These six red flags could be indications that your employee is unmotivated and planning to leave your company. There could be many reasons behind that person’s dissatisfaction. Maybe the employee found a new job, or they feel they’ve been treated unfairly. Whatever it may be, if you find your worker displaying a mixture of the behaviors described here, you should consider fixing the relationship or begin proactively searching for a replacement.



An unmotivated worker is less likely to show up for work on time, or they might leave work early. These employees want to spend as little time as possible in the workplace.


Often “Sick”

A person who frequently calls in “sick” often may be using the excuse for other activities, like set up interviews, fill out job applications, or simply enjoy more days away from work.


Decline in Productivity

These unmotivated workers may not even bother getting the job done. If they’re responsible enough, they might still complete their tasks, but the quality of the work drops. They may turn in assignments late, or it will look like they rushed to submit a project that might technically “check the box,” but the quality is barely satisfactory at a “C“ when your client expects an “A.”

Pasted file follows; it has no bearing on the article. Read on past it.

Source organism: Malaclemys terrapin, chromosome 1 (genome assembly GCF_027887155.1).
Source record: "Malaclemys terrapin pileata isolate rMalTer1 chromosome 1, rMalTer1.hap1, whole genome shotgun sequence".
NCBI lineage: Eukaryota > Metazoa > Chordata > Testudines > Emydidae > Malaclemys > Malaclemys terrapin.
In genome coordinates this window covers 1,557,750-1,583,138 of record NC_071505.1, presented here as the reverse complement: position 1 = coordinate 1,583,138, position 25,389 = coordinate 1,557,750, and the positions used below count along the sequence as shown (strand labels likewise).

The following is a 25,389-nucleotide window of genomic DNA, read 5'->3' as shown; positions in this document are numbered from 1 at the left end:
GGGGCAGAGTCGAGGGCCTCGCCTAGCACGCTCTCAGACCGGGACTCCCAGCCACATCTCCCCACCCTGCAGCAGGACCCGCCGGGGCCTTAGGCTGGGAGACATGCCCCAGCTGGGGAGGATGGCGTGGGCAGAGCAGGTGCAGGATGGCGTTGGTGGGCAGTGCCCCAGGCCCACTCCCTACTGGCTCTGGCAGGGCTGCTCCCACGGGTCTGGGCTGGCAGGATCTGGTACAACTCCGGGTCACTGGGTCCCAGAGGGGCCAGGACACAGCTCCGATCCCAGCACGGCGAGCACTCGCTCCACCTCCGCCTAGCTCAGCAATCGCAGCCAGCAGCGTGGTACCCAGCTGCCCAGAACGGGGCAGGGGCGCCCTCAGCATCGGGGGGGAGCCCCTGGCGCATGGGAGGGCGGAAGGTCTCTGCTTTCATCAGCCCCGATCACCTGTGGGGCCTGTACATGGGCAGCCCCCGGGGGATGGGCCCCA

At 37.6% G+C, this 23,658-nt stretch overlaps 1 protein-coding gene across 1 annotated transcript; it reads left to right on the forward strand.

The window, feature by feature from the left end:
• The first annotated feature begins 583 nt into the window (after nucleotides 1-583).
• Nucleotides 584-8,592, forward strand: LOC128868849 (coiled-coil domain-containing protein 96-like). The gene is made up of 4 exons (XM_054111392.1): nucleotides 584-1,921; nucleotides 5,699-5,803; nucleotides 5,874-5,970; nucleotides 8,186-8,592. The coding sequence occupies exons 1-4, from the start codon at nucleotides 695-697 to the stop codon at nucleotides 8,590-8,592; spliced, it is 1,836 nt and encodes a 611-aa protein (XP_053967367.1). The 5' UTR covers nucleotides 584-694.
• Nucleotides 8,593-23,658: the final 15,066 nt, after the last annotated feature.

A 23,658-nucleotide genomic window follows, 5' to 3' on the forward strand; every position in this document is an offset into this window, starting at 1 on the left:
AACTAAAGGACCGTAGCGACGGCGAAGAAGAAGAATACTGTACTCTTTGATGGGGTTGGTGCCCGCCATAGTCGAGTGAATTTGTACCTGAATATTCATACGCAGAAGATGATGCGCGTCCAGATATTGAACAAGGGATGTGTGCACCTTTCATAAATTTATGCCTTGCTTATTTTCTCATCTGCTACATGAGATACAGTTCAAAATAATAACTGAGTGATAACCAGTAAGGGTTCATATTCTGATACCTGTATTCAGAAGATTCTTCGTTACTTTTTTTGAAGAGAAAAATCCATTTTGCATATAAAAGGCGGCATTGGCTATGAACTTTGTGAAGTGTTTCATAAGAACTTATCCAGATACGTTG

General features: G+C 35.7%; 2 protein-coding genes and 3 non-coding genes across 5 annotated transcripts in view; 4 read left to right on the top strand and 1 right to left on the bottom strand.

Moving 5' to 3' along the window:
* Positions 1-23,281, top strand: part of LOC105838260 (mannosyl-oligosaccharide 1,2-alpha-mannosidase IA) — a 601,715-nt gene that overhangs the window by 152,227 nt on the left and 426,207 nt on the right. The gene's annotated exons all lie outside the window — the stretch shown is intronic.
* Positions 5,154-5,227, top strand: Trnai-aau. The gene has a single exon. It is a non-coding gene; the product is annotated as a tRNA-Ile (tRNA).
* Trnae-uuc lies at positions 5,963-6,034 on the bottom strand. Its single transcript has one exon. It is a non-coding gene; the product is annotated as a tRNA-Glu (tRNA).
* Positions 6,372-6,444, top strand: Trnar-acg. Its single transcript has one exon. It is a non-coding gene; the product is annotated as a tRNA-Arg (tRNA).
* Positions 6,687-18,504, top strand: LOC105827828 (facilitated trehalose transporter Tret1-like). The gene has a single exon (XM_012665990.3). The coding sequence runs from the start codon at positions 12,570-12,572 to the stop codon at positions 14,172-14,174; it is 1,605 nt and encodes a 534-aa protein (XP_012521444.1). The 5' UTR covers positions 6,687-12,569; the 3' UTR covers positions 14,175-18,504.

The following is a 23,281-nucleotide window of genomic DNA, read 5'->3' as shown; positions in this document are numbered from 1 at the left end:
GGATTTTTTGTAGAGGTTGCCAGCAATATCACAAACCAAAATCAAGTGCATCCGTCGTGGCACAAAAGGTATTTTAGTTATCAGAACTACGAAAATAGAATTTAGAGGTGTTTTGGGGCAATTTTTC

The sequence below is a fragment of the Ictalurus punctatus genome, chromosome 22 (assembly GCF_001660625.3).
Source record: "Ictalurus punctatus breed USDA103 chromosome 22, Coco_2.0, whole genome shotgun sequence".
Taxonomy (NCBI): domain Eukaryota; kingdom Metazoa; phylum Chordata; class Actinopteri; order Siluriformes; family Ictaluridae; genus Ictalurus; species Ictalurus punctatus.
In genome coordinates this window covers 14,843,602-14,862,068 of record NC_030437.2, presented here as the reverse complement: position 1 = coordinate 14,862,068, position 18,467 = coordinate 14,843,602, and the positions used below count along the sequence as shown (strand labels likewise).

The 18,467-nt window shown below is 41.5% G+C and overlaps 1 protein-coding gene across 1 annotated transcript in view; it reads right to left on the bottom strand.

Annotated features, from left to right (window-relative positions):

Decreased Professionalism

Your work environment may have certain rules in place such as work attire, acceptable language, and use of personal electronic devices. Your definition of professionalism may be completely different to another business owner. The Balance has a good article on professionalism in the workplace. An unhappy employee will likely be less respectful than usual, dress inappropriately, and have a negative attitude.



Social events are common in the workplace, especially for environments that focus on a positive work culture. One of the first things workers do to separate themselves from their current jobs is to stop hanging out with other employees. Ignoring fellow co-workers or constantly wearing earbuds are ways unhappy employees may avoid socially interacting.


No Longer a Team Player

No longer working well with others is a mixture of the above red flags. They aren’t productive in team environments, they act unprofessionally, they’re unsociable, and they avoid doing their work. Complaints by other employees usually follow.

Sometimes a good employee finds a new opportunity. The Business Insider gives 35 ways to keep your best employee from quitting. As a manager, you want to do your best to keep tabs on everyone in the company. Interviewing your current employees to discover how they’re feeling and learning which changes they would like to see, can yield long-term benefits of decreased turnover and increased motivation.

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